Leaders ensure that staff are trained to identify pupils with special educational needs and/or disabilities (SEND). Staff work closely with specialist outside agencies to provide each pupil with SEND with support to meet their needs.

Leaders have very carefully planned a programme of personal, social and health education (PSHE) that includes relationships and sex education.

Children are taught about key themes in an age-appropriate way from early years onwards. Staff provide plenty of opportunities to promote pupils' physical fitness and mental health.

Pupils behave very sensibly in lessons and around the school at social times.

From the earliest opportunity, staff set a very strong example of the calm and thoughtful attitudes that they expect of their pupils. In early years, children's personal, social and emotional skills develop rapidly as they are taught to share, politely wait their turn, persevere and celebrate each other's successes.

Pupils broaden their experiences through a wide variety of activities and clubs.

Pupils have swimming courses at the local Olympic Park, attend singing events with pupils from other local schools and visit places of historical interest to enrich their subject learning. Leaders offer a great variety of clubs, including for coding, journalism, glee-club and various sports. They make sure that all pupils have the chance to attend.

The trustees and local governing body have a strong understanding of the school's strengths and priorities for development. Staff value links with colleagues from across the trust for training and to share ideas.

Staff feel very well supported in their roles.

Leaders regularly consult with staff to inform training and communicate any changes to policy and practice. Staff appreciate the steps leaders take to help with workload and their well-being.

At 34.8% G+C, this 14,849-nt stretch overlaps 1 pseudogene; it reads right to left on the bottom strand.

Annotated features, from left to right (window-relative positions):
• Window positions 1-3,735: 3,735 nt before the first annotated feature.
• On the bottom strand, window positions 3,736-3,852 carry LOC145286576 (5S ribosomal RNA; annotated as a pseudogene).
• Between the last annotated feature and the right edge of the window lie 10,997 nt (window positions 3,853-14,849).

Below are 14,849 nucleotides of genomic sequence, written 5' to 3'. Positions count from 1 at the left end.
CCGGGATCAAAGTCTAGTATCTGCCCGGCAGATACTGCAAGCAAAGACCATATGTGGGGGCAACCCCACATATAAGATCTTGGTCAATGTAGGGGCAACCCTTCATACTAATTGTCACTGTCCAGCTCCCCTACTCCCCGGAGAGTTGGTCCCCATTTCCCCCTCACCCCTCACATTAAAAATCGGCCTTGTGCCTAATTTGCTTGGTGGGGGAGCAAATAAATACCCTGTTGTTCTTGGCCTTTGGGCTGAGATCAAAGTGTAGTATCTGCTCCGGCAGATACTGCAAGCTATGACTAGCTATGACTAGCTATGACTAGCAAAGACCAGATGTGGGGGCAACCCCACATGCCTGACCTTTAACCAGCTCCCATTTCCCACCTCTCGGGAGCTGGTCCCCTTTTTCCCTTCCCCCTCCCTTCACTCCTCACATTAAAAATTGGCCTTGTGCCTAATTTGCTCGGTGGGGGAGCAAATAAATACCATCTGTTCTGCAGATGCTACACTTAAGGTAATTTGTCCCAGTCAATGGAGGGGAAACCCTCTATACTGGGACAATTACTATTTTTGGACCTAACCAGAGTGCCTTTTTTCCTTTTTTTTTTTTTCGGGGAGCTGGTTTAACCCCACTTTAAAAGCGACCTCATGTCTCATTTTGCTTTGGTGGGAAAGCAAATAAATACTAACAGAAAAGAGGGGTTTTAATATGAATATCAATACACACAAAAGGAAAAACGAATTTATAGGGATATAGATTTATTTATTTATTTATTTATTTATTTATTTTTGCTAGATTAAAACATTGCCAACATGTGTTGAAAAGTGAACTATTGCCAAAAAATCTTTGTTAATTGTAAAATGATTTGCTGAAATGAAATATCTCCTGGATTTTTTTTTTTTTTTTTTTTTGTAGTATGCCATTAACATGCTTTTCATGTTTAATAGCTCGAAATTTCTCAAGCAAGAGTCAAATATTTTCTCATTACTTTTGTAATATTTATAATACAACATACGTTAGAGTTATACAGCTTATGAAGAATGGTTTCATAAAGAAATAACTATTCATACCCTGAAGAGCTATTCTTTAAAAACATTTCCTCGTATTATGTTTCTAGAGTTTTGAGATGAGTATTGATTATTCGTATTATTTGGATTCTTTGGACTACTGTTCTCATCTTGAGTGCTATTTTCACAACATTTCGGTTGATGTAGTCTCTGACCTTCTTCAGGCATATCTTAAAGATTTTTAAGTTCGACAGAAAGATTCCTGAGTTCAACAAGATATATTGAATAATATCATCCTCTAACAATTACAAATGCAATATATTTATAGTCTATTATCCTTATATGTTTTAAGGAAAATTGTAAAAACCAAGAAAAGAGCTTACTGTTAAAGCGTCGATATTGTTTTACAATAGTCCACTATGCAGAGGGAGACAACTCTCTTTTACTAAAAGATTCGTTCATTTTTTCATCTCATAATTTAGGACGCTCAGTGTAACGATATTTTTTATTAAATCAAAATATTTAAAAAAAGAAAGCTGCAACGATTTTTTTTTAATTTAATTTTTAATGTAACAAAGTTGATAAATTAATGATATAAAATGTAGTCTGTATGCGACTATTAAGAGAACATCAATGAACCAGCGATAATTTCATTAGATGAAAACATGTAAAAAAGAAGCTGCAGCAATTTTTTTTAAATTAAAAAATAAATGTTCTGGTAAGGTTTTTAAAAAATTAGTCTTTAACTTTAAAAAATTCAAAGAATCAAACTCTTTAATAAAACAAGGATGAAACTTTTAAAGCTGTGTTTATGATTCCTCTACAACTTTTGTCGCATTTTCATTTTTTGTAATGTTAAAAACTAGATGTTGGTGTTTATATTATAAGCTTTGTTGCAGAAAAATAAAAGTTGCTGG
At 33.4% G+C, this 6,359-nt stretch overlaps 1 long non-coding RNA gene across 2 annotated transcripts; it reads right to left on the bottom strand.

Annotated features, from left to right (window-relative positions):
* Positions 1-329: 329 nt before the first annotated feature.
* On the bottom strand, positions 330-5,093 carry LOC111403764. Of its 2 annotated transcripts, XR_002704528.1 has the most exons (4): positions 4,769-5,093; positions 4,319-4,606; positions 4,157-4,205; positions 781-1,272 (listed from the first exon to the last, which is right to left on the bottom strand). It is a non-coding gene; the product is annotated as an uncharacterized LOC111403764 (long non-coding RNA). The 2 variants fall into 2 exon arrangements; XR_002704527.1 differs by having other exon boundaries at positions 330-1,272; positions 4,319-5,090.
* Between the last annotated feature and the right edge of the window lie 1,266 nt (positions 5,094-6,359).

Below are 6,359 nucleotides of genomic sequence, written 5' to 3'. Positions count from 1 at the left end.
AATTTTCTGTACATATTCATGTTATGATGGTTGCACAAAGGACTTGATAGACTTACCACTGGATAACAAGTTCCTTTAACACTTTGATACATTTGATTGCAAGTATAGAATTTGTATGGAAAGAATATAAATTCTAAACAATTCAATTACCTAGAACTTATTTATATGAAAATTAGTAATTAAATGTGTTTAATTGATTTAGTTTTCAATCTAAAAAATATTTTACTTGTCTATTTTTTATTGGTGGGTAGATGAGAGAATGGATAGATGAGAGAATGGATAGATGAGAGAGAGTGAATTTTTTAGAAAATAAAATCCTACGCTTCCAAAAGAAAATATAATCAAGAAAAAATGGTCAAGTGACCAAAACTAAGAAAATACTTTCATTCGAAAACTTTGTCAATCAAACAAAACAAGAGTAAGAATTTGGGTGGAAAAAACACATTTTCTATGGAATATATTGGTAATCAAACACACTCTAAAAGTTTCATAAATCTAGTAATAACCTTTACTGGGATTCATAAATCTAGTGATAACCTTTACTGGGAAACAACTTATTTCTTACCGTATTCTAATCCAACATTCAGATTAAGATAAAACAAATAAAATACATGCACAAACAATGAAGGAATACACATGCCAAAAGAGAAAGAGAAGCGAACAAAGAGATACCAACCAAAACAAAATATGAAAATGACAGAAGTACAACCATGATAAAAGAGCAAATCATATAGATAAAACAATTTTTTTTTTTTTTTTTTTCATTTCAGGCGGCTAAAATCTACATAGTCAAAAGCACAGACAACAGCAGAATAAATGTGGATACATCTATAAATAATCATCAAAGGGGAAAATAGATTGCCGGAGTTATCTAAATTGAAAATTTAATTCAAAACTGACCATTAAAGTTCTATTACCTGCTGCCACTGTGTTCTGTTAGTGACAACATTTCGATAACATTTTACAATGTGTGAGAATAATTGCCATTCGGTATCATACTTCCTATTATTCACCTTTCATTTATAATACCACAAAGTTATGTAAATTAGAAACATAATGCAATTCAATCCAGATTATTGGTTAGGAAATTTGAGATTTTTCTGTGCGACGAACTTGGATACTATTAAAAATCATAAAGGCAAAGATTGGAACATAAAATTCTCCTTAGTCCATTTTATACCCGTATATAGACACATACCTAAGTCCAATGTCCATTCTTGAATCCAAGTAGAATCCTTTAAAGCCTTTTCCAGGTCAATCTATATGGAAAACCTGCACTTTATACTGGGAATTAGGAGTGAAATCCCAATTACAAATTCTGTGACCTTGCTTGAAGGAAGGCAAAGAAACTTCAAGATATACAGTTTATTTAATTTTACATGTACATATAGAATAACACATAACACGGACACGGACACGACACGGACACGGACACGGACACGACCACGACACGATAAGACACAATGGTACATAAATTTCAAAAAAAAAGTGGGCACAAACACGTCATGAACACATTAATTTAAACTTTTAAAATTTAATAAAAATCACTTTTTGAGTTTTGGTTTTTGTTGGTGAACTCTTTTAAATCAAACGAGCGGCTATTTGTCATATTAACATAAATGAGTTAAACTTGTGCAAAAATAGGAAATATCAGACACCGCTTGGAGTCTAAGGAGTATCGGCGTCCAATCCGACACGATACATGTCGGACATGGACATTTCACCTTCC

The arrangements for safeguarding are effective.

Leaders ensure that they and all staff receive safeguarding training, know what to look out for to identify whether a pupil might be at risk, and how to report their concerns.

Leaders provide staff and parents with regular updates and reminders, giving helpful guidance on protecting pupils from safeguarding risks, including in the local community and when using online resources.

Leaders work closely with outside agencies to support pupils and their families when there are safeguarding concerns.

Safeguarding pupils is included in the curriculum, such as e-safety in computing and PSHE.

What does the school need to do to improve?

(Information for the school and appropriate authority)

• In a very few subjects, curriculum content is being developed and is not as explicitly thought through as it is in most other subjects. Leaders should ensure that subject leaders receive the support and guidance they need to refine their curriculum thinking and oversee effective subject delivery, providing staff training as needed.

• In Years 3 to 6, pupils do not spend enough time practising reading. Leaders focus on developing pupils' reading comprehension, which means that some pupils do not acquire reading fluency and automaticity as swiftly as they are capable of doing. Leaders should continue with their plans to provide pupils in Years 3 to 6 with reading practice routinely.